Michael Piersall is a senior undergraduate student in Political Science and Human Rights minor. In his blog series, he will study materials available in the Dodd Research Center’s collections to explore American Political Leadership with regards to Cold War activities in Latin America.
As a Political Science major, my academic focus often centers on the decision making process behind government action. As an “American-ist” more specifically, my interest lies in the deliberation and processes of the federal institutions that comprise the United States government. This semester, I have been given the privilege to examine materials in the Thomas J. Dodd Research Center that relate to U.S. governmental actions precipitated by its political hegemony, specifically in Latin America. While these materials are in no way restricted from public access, I deem this a privilege because I am, above all else, a current-affairs wonk; I prefer analyzing events through their perception in contemporary contexts than an isometric historical glance that one can find on, for instance, Wikipedia. Further, my academic orientation towards Human Rights, specifically political and economic rights has provided a lens for additional analysis of the international consequences of U.S. actions.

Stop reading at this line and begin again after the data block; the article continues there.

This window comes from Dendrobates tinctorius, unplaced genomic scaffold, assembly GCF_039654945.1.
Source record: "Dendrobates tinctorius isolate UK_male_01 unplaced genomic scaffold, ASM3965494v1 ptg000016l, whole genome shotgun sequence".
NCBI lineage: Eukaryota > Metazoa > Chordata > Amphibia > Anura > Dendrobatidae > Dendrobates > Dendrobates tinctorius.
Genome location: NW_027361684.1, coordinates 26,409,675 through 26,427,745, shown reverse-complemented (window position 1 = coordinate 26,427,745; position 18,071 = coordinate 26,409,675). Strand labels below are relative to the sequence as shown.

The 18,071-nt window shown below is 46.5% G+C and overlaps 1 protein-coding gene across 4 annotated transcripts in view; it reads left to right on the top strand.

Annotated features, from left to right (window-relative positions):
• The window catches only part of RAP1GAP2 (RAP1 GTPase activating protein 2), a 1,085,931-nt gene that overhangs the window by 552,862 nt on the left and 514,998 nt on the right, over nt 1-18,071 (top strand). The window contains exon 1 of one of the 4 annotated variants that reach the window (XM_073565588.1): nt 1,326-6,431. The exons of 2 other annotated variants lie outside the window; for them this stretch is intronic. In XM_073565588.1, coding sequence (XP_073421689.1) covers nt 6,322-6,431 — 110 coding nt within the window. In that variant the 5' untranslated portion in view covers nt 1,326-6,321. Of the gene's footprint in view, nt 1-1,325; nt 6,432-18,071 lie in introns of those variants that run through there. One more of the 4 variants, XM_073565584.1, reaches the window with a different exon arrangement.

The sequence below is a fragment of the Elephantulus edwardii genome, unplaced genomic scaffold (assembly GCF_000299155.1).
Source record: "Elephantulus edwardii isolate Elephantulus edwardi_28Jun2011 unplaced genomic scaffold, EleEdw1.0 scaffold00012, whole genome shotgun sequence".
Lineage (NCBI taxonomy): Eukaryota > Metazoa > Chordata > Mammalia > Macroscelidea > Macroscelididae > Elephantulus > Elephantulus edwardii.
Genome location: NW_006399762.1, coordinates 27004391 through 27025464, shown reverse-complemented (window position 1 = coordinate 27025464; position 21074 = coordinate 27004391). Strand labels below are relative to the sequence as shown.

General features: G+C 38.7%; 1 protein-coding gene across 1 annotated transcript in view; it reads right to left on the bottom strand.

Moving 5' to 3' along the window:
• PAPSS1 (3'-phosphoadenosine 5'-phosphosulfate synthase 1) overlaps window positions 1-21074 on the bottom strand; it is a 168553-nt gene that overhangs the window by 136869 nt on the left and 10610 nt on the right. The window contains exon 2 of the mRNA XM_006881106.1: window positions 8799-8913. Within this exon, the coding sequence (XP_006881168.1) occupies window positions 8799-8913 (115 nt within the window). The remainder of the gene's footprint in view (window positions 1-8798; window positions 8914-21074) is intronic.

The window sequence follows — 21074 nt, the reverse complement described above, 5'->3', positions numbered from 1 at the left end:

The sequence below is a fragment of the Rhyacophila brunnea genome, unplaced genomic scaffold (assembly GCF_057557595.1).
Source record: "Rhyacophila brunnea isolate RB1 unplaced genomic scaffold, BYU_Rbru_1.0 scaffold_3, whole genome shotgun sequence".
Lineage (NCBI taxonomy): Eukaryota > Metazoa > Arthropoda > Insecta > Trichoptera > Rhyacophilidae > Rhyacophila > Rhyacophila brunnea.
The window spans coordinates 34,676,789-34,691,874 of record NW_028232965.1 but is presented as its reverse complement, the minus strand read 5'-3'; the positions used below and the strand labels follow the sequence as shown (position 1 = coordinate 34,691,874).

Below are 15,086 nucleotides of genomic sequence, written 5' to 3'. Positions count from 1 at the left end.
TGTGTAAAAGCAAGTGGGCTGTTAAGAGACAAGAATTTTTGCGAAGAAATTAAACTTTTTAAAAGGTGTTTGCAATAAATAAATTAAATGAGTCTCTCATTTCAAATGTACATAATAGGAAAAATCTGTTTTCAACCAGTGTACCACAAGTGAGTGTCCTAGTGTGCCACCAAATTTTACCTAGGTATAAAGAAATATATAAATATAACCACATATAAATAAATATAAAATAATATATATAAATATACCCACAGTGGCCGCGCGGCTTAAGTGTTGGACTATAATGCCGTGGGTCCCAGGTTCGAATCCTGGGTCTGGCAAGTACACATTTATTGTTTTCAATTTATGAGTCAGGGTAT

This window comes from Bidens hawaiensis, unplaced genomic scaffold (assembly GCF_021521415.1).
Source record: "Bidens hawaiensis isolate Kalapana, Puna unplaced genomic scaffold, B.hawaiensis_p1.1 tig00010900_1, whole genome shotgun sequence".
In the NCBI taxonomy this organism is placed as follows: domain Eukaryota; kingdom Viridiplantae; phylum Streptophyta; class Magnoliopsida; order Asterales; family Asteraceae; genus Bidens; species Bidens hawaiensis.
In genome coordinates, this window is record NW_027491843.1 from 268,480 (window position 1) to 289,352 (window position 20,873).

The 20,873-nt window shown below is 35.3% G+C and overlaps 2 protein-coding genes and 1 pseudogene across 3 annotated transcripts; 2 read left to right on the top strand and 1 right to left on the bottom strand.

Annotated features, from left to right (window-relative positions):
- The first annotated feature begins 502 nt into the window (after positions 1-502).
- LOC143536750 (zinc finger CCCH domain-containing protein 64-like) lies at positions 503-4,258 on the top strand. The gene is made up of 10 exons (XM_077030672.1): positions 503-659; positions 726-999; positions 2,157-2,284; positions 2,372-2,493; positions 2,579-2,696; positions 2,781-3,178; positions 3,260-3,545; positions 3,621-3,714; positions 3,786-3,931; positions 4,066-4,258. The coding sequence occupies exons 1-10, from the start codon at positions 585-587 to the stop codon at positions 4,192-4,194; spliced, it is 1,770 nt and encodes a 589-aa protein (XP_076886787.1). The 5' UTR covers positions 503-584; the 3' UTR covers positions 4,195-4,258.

To that end, I have spent the last few weeks reviewing several documents from the Human Rights Collections that pertain to the U.S. covert operations of the late-1970’s and 1980’s in El Salvador. This assertion of U.S. hegemony is an example of its late 20th Century brand of foreign intervention. Beginning under President Carter, and dramatically expanded under Reagan, this incursion into the domestic affairs took the form of economic, political, and covert wars. Robert Armstrong and Phillip Wheaton, left-leaning journalists for Solidarity Publications, define the two political camps advocating for intervention in El Salvador as either the “Militarists”, bureaucrats in the Department of Defense, the Central Intelligence Agency and other such institutions, and the “Reformists” in offices such as Agency for International Development or the quasi-public American Institute for Free Labor Development, which was created in concert with the AFL-CIO and the funding of the U.S. federal government.